Date of issue: August 9, 2014 The predecessor of the National Taiwan Library was the Taiwan Governor-general’s Office Library established in 1914, during the Japanese Occupation Period. It was rechristened several times: the Taiwan Province Administrative Governor Library; the Taiwan Province Taipei Library; the National Central Library Taiwan Branch; and finally, the National Taiwan Library, the name and the reorganization of which were approved by the Executive Yuan on January 1, 2013. It is the oldest public library in Taiwan. The Library houses a remarkable cumulation of Taiwan’s historic records that dates back to the Japanese Occupation Period. The Library is revered for its rich book collection and readily available resources for readers; it aims at upgrading library serviceableness and social education. In addition to the pioneering "Children’s Reading Room," "BookMobile," and "Book Restoration Services," the Library also works to improve its versatility development by inaugurating "the Information Center for the Visually Impaired," "Taiwan Library Infirmary," and "Taiwan Study Research Center." The Library also keeps abreast with the high-tech development to build a digital library, a testament to the spirit of contemporary-mindedness. In celebrating the Library’s 100th anniversary, Chunghwa Post is issuing a NT$12 stamp, with “Taiwan Governor-general’s Office Library" – its predecessor, and the contemporary "National Taiwan Library" as the theme.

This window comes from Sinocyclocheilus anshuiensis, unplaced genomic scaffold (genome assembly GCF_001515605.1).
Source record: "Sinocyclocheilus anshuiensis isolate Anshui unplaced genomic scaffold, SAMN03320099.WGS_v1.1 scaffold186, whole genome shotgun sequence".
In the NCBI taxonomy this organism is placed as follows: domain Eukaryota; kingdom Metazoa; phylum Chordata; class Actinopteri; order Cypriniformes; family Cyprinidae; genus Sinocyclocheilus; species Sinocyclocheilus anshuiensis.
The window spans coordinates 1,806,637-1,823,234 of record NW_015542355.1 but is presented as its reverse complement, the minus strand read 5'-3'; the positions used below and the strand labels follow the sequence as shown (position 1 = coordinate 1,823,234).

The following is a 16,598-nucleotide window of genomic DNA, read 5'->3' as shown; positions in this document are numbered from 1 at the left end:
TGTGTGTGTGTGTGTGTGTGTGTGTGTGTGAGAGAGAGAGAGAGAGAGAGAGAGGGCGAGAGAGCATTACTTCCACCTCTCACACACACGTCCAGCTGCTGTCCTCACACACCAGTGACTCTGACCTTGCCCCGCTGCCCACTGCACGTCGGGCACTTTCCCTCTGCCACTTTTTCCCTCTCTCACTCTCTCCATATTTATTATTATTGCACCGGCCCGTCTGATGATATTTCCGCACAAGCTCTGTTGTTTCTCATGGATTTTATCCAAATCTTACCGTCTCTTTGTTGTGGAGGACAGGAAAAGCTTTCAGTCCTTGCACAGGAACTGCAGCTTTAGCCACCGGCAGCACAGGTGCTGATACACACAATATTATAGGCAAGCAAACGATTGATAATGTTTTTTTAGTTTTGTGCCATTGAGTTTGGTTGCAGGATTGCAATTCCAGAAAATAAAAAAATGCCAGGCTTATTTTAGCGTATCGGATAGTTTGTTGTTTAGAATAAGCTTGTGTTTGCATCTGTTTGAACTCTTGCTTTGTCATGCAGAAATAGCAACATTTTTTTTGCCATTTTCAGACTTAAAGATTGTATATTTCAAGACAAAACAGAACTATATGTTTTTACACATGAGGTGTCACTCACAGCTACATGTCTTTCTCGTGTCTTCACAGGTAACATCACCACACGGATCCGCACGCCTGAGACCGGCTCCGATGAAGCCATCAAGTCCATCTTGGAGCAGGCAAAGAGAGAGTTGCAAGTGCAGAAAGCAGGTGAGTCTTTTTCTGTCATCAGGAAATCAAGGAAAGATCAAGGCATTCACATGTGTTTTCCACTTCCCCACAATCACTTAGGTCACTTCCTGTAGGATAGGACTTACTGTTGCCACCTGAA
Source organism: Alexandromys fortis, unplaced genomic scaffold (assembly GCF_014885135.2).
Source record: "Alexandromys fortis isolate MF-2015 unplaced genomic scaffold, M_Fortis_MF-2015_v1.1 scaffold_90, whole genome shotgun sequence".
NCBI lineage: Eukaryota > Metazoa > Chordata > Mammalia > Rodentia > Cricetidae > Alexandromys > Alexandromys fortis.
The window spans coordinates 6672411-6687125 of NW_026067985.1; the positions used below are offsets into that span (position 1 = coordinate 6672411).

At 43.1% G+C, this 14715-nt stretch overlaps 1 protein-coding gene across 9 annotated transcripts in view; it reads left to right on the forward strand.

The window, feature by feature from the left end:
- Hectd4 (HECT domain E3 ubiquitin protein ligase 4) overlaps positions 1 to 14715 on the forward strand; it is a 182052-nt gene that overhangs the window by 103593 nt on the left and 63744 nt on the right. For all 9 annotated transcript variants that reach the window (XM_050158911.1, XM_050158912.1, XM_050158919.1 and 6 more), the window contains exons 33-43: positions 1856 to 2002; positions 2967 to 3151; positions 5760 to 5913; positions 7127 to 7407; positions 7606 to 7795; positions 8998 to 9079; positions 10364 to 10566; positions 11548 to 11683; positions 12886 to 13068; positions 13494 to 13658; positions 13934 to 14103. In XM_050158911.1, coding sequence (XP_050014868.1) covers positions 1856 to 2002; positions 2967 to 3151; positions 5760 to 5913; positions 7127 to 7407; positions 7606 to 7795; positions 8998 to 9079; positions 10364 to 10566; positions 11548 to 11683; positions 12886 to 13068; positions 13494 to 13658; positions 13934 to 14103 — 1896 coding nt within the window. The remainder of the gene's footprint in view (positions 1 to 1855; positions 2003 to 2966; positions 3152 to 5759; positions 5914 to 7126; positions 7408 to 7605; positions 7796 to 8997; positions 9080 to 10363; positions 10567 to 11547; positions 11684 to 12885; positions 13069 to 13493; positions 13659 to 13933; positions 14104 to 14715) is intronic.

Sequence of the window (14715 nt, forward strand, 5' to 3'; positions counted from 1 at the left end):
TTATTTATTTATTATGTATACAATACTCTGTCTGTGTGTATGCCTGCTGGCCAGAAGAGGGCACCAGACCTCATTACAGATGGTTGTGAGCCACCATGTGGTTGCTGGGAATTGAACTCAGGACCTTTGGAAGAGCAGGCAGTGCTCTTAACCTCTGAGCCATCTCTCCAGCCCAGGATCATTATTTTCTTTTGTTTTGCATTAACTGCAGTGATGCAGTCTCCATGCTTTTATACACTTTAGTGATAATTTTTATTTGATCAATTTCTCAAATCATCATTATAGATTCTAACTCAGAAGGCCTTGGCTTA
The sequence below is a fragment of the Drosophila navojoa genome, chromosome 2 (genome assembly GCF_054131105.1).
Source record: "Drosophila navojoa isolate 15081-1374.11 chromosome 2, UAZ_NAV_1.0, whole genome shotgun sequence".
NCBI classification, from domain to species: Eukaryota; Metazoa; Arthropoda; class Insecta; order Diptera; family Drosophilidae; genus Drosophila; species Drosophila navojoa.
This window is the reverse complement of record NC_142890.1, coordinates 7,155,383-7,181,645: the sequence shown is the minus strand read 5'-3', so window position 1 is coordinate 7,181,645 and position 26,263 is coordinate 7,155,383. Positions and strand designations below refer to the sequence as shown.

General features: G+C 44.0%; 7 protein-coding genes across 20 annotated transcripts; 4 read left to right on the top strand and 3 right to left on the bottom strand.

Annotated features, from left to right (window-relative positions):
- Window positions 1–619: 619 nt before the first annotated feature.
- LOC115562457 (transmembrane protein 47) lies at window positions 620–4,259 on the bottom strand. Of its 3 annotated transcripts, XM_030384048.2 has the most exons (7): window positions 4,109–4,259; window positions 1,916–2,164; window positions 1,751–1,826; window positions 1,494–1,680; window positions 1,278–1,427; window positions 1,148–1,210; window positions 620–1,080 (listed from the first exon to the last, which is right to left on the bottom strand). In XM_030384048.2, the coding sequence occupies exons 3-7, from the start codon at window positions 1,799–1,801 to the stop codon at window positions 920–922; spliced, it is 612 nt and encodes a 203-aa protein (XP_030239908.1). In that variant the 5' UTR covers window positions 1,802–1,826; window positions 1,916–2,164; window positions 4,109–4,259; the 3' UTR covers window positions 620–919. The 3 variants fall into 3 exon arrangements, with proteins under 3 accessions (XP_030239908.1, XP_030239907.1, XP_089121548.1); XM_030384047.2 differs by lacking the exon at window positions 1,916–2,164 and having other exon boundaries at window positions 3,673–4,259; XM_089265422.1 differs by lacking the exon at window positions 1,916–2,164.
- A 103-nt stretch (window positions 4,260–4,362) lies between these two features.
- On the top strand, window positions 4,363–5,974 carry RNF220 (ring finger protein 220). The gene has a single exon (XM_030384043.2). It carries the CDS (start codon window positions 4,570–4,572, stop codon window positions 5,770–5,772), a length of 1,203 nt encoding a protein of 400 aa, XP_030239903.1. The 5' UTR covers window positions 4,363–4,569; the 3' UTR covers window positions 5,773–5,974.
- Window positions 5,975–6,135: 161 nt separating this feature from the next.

Date of issue: July 17, 2014 To heighten recognition of the beauty of Taiwan’s alpine lakes and further encourage our fellow citizens to treasure natural ecological resources, Chunghwa Post has planned a series of stamps on the motif. The first set features four lakes located at a higher altitude. The designs follow: 1. Cuichi Pond (NT$5): Situated in Miaoli County, Cuichi Pond has the highest altitude - about 3,520 meters - of any lakes in Taiwan. Its lake water never runs dry at anytime of the year. Even in the dead of winter, the water does not freeze over in whole. 2. Tunlu Pond (NT$5): The lake sits in Nantou County, abutting upon Hualian County at an altitude about 2,840 meters. The lake was once the habitat of herds of deer. It brims with the infusion of surface and underground waters all year round. Oval-shaped, the lake is a proverbial mirror huddled by verdant mountain valleys. 3. Qicai Lake (NT$10): The lake is located in Hualien County at an altitude about 2,890 meters. Mountaineers were charmed by the reflection of prismatic colors as sunrise rose above the lake, thus its name. Deer herds were sighted in earlier years, the lake therefore is also known as "Luchi (Deer Pond)." 4. Jiaming Lake (NT$12): Seated in Taitung County, the lake sits on the second-highest elevation – about 3,310 meters - of any lakes in Taiwan. Jiaming Lake is reputed as "the sapphire that God left in the world of mortals" and "the Tear of an Angel."
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